A few months ago I blogged about how I learned to enjoy exercise after a lifetime of not-so-great experiences with it.
Today I thought I’d talk about weightlifting in particular.
My first brush with this type of exercise happened many years ago when someone I know was diagnosed with a disease that seriously affected her everyday life. She eventually recovered, but there was a time when she was too weak to do normal things like carry a bag of groceries. One of the many treatments her doctor recommended to her was lifting very small weights to build her strength up again. She started at one pound per weight and worked her way up from there.
I played around with the idea of weightlifting myself for years before I settled into a routine with it.
What made me start doing it regularly was a cardio routine I was using a few years ago that incorporated a few incredibly easy weightlifting moves in with it. I loved every other part of the video, so I started lifting cans of beans when I got to that part of the routine. At the time, I didn’t have a proper pair of hand weights. I figured something was better than nothing.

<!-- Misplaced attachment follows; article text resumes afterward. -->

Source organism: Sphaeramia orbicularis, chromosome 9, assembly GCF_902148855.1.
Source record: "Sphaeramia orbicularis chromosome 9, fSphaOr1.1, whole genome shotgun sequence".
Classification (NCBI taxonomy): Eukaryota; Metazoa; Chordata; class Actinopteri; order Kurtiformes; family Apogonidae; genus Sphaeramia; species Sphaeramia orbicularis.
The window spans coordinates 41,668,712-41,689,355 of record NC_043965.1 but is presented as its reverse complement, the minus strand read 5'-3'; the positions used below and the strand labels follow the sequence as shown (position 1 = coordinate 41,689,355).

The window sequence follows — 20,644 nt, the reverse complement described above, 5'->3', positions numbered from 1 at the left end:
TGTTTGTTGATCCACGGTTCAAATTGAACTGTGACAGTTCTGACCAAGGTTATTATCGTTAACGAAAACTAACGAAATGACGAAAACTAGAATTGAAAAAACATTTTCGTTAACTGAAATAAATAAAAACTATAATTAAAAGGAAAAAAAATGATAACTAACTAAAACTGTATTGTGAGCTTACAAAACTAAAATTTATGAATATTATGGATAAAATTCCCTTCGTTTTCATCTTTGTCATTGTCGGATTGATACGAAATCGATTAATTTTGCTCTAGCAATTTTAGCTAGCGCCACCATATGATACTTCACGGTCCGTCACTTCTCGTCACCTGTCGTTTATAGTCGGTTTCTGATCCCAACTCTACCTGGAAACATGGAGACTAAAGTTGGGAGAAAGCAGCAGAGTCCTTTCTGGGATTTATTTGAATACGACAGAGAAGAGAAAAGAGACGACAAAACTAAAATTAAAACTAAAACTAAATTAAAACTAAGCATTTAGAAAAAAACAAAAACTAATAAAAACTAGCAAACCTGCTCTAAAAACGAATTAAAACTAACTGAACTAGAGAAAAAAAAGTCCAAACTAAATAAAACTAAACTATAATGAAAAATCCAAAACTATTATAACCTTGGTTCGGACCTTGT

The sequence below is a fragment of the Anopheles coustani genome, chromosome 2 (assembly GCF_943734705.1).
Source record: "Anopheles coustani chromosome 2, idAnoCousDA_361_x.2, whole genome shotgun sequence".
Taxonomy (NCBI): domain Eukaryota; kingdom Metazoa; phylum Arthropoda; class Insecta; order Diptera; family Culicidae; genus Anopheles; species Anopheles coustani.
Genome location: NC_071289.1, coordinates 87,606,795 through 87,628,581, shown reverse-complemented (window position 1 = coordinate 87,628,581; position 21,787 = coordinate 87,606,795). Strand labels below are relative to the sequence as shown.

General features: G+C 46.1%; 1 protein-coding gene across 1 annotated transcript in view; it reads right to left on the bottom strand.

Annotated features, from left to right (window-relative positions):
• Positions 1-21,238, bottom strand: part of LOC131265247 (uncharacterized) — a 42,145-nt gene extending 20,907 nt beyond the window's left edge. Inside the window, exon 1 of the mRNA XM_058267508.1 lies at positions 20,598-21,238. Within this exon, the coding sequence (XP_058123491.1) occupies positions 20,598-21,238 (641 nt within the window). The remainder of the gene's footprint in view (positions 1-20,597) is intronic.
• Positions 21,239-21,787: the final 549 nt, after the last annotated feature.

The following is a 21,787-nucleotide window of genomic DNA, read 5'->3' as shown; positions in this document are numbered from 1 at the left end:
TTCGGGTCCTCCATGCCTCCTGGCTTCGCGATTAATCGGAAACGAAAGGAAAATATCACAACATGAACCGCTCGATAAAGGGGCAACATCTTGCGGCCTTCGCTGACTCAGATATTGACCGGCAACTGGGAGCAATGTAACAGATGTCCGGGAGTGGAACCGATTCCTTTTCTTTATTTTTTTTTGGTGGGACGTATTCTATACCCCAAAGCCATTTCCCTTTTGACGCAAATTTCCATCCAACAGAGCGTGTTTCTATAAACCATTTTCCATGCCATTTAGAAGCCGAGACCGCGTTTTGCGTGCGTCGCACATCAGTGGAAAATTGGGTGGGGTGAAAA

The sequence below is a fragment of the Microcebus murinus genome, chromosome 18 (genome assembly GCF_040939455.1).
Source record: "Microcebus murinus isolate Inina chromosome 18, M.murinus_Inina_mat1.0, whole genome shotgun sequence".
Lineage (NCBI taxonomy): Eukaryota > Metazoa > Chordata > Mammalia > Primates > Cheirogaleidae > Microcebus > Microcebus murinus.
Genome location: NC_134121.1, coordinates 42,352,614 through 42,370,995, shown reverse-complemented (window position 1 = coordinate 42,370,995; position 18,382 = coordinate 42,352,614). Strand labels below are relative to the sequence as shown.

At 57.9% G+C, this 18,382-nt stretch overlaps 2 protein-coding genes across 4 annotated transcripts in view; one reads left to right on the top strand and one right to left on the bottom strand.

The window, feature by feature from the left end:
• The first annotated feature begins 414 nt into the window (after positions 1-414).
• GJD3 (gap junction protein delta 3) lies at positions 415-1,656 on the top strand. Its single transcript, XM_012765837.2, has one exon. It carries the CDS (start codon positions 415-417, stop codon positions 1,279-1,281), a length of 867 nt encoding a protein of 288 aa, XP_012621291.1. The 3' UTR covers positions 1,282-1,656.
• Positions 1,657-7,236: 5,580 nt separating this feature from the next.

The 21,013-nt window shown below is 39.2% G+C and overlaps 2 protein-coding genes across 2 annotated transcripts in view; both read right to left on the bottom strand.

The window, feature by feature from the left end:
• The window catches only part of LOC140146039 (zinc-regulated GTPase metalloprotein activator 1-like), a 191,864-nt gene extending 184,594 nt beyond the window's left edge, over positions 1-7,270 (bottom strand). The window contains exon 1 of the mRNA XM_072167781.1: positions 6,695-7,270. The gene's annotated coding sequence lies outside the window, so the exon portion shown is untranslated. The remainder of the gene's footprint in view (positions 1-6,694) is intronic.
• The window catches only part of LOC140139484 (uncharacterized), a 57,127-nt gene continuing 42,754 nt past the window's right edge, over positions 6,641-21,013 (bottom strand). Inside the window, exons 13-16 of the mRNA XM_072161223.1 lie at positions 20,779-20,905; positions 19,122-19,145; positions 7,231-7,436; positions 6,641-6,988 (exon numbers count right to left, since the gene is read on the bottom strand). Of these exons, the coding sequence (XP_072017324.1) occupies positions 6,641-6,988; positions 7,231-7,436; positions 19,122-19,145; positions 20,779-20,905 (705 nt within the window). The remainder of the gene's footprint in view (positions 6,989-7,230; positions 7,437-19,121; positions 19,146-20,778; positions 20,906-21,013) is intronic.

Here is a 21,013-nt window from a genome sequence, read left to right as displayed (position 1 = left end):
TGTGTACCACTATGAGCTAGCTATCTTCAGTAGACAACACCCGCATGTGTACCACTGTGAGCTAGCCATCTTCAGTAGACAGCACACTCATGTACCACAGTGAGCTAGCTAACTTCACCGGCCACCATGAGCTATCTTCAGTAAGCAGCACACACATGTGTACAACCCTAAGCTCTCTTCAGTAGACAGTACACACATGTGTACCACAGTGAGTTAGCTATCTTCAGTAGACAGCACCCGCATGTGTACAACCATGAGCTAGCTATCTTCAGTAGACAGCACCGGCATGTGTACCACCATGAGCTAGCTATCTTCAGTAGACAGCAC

Once I had a pair of actual weights, that workout grew harder. My muscles would ache for a day or so afterwards, but I kept going. When that workout became too easy for me, I found new ones that were more challenging.
What surprised me the most about this process was how other things in my life changed. Soon I could carry heavier bags and boxes around without needing to take breaks on the way to my destination. The laundry basket started feeling lighter. Once I’d moved up to the next size of weights, even things like opening a stubborn jar of pickles was easier.
Originally I’d started exercising more to lose a little weight, tone up, improve my health, and gain some energy. Those things happened, but they didn’t turn out to be my motivation to keep going.
I like the feeling of accomplished I get when I graduate to a heavy set of weights. The ones I recently moved up to are making my muscles ache now, but I know that at some point in the future they will begin to feel as light as the set that I just outgrew.
I also like the satisfaction of learning a new workout. What used to be tricky is now something I can do in my sleep in many cases.
Some of the exercises I do involve balancing on one leg while lifting weights, so my balance has improved as well. The muscles in my legs and core are stronger and more used to keeping me upright than they used to be.
There is something incredibly cool about slowly seeing all of the results of your hard work like this.
If any of you are weightlifters, I’d love to know what your experiences with it have been!
0 Responses to What I Like About Weightlifting
I’ve thought about doing this, but have been worried that it might make my knees a bit worse when I’m already having problems with them. Extra weight bearing is not supposed to be good for arthritic knees.
I didn’t know that, Barbara. What types of exercise are you allowed or encouraged to do when you have arthritis?